If the state can normalise relations with Putin and if we accept his cohorts’ cash in buying up London property and their children in posh schools as well as licensing their TV station, is it now up to Alex Salmond to make a stand?

It shows he has no standards by not making a stand.

Well, in that case we can’t stop there. Because if the benchmark is state behaviour, it means no dealings with Central China Television which you can see on your Sky listings. China has and appalling human rights record from Tibet to political prisoners and record executions of its own people.

What about al Jazeera? State owned by Qatar, it is accused of supporting the jihadist Moslem Brotherhood and aired videos made by Osama Bin Laden while he was responsible for carrying out atrocities.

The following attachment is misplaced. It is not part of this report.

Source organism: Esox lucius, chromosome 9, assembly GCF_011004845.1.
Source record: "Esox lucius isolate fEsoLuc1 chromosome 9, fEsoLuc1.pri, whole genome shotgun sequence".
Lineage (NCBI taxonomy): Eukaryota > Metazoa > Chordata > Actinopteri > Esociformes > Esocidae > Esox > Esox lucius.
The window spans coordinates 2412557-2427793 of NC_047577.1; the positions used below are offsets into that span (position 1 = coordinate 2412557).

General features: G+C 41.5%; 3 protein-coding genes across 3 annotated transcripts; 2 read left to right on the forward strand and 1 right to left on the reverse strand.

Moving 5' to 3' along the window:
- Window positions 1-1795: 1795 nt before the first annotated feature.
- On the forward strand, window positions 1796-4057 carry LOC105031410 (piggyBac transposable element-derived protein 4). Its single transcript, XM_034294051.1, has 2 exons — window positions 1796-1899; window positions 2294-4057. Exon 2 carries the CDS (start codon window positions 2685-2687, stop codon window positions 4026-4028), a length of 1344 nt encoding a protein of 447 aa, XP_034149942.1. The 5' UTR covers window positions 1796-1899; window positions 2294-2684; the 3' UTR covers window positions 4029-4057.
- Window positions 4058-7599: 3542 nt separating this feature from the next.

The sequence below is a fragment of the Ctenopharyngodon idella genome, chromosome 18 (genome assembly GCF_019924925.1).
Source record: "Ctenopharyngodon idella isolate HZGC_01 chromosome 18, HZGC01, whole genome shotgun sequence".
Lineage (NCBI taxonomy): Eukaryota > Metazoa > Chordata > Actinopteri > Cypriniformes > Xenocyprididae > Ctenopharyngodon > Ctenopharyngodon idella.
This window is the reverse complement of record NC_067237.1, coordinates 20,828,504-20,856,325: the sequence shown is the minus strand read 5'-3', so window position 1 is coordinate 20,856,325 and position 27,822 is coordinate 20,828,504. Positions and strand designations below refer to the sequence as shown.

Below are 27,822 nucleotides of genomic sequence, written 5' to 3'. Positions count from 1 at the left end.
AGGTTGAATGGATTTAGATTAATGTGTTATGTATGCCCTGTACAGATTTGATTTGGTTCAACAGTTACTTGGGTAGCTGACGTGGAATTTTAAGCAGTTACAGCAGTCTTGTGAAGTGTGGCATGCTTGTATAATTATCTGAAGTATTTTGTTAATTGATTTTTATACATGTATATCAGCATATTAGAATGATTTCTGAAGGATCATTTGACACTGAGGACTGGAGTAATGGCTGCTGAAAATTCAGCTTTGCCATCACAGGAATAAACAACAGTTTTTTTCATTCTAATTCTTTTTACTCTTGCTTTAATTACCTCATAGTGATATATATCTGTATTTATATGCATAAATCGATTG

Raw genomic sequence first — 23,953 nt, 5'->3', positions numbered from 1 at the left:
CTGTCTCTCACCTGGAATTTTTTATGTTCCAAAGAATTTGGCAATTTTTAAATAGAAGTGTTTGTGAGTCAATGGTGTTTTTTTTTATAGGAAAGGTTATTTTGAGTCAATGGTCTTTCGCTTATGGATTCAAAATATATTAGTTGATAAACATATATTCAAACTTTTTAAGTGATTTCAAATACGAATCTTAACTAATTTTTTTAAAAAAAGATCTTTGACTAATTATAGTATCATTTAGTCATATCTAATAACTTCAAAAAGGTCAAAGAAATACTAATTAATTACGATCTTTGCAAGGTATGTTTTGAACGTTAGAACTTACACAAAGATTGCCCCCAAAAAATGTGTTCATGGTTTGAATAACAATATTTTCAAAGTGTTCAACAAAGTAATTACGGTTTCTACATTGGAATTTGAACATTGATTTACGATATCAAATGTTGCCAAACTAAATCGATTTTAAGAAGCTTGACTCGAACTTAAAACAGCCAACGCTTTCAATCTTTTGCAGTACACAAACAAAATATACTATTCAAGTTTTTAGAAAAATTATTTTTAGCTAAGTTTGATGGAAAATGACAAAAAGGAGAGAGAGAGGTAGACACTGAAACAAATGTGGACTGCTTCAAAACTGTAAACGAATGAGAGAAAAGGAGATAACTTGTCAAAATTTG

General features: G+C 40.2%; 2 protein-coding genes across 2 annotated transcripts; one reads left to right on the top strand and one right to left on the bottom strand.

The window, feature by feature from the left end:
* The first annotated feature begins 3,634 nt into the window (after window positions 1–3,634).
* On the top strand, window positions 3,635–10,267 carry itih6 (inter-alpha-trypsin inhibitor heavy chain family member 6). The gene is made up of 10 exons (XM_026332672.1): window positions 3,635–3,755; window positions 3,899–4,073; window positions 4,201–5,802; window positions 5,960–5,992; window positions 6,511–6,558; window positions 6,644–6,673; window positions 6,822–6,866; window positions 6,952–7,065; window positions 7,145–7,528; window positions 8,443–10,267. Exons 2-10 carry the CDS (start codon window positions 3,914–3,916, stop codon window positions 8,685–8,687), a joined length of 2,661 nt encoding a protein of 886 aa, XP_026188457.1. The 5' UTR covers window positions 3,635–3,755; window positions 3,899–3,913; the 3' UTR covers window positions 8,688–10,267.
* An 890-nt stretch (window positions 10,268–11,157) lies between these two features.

Oh come on. Russia does violence against journalists.

So does France. They have France24 – run by a government-backed company – giving English language news in the UK. Reporters without Borders reported that the ombudsman is being asked to investigate 10 cases where journalists were beaten during demonstrations in France. An identifying armband no longer protects journalists from assault by security forces, some of it clearly deliberate.

It’s all a matter of degree. If you’re Iraqi you might think the illegal invasion of your country and the deaths of untold thousands aided by British forces was a reason not to trust the BBC coverage.

Indeed, you may also look at the corporate and political activities of Rupert Murdoch and decide he is too vile to deal with.